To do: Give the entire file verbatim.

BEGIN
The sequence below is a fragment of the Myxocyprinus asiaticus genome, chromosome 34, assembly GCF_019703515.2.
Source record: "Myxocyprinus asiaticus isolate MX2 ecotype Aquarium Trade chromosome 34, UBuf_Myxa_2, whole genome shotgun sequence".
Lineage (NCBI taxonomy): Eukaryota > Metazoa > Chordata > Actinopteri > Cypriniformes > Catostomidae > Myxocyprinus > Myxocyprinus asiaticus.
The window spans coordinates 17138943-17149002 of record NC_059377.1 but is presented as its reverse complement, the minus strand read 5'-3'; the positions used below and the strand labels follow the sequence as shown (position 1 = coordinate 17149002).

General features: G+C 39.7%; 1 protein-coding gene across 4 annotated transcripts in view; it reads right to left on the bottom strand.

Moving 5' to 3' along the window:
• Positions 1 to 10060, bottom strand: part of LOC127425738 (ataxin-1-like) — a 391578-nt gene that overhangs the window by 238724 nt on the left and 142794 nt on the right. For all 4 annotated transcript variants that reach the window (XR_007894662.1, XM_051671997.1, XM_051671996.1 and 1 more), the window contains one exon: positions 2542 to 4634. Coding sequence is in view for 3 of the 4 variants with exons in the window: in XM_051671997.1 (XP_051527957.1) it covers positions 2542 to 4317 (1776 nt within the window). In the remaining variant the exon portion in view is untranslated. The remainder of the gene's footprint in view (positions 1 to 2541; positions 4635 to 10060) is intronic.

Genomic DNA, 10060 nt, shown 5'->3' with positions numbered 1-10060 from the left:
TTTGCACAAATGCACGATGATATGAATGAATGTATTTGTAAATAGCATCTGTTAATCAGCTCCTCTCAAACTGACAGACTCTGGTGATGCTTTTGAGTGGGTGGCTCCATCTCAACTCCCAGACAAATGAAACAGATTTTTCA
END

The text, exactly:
The sequence below is a fragment of the Myxocyprinus asiaticus genome, chromosome 34, assembly GCF_019703515.2.
Source record: "Myxocyprinus asiaticus isolate MX2 ecotype Aquarium Trade chromosome 34, UBuf_Myxa_2, whole genome shotgun sequence".
Lineage (NCBI taxonomy): Eukaryota > Metazoa > Chordata > Actinopteri > Cypriniformes > Catostomidae > Myxocyprinus > Myxocyprinus asiaticus.
The window spans coordinates 17138943-17149002 of record NC_059377.1 but is presented as its reverse complement, the minus strand read 5'-3'; the positions used below and the strand labels follow the sequence as shown (position 1 = coordinate 17149002).

General features: G+C 39.7%; 1 protein-coding gene across 4 annotated transcripts in view; it reads right to left on the bottom strand.

Moving 5' to 3' along the window:
• Positions 1 to 10060, bottom strand: part of LOC127425738 (ataxin-1-like) — a 391578-nt gene that overhangs the window by 238724 nt on the left and 142794 nt on the right. For all 4 annotated transcript variants that reach the window (XR_007894662.1, XM_051671997.1, XM_051671996.1 and 1 more), the window contains one exon: positions 2542 to 4634. Coding sequence is in view for 3 of the 4 variants with exons in the window: in XM_051671997.1 (XP_051527957.1) it covers positions 2542 to 4317 (1776 nt within the window). In the remaining variant the exon portion in view is untranslated. The remainder of the gene's footprint in view (positions 1 to 2541; positions 4635 to 10060) is intronic.

Genomic DNA, 10060 nt, shown 5'->3' with positions numbered 1-10060 from the left:
TTTGCACAAATGCACGATGATATGAATGAATGTATTTGTAAATAGCATCTGTTAATCAGCTCCTCTCAAACTGACAGACTCTGGTGATGCTTTTGAGTGGGTGGCTCCATCTCAACTCCCAGACAAATGAAACAGATTTTTCA